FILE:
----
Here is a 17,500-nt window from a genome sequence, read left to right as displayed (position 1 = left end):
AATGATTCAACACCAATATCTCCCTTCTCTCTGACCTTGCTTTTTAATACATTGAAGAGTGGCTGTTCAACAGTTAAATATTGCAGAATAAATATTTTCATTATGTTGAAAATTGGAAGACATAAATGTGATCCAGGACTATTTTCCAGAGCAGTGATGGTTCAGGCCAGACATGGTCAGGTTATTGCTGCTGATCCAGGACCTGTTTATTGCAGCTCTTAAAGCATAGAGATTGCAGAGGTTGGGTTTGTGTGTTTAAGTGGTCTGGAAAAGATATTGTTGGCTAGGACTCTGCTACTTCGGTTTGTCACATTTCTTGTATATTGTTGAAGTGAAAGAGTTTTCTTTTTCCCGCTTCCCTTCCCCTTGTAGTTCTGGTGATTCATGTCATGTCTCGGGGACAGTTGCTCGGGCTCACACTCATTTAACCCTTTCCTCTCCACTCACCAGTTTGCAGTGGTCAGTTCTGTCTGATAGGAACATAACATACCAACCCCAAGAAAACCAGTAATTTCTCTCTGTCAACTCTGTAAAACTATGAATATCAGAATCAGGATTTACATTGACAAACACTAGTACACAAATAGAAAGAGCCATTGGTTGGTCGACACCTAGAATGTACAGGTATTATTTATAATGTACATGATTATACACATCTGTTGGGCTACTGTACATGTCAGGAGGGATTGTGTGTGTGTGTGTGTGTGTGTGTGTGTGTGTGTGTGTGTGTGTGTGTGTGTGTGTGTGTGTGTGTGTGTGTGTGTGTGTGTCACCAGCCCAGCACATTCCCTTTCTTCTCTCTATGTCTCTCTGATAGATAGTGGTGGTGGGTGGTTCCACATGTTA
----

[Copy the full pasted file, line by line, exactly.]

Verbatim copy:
Here is a 17,500-nt window from a genome sequence, read left to right as displayed (position 1 = left end):
AATGATTCAACACCAATATCTCCCTTCTCTCTGACCTTGCTTTTTAATACATTGAAGAGTGGCTGTTCAACAGTTAAATATTGCAGAATAAATATTTTCATTATGTTGAAAATTGGAAGACATAAATGTGATCCAGGACTATTTTCCAGAGCAGTGATGGTTCAGGCCAGACATGGTCAGGTTATTGCTGCTGATCCAGGACCTGTTTATTGCAGCTCTTAAAGCATAGAGATTGCAGAGGTTGGGTTTGTGTGTTTAAGTGGTCTGGAAAAGATATTGTTGGCTAGGACTCTGCTACTTCGGTTTGTCACATTTCTTGTATATTGTTGAAGTGAAAGAGTTTTCTTTTTCCCGCTTCCCTTCCCCTTGTAGTTCTGGTGATTCATGTCATGTCTCGGGGACAGTTGCTCGGGCTCACACTCATTTAACCCTTTCCTCTCCACTCACCAGTTTGCAGTGGTCAGTTCTGTCTGATAGGAACATAACATACCAACCCCAAGAAAACCAGTAATTTCTCTCTGTCAACTCTGTAAAACTATGAATATCAGAATCAGGATTTACATTGACAAACACTAGTACACAAATAGAAAGAGCCATTGGTTGGTCGACACCTAGAATGTACAGGTATTATTTATAATGTACATGATTATACACATCTGTTGGGCTACTGTACATGTCAGGAGGGATTGTGTGTGTGTGTGTGTGTGTGTGTGTGTGTGTGTGTGTGTGTGTGTGTGTGTGTGTGTGTGTGTGTGTGTGTGTGTGTGTGTCACCAGCCCAGCACATTCCCTTTCTTCTCTCTATGTCTCTCTGATAGATAGTGGTGGTGGGTGGTTCCACATGTTA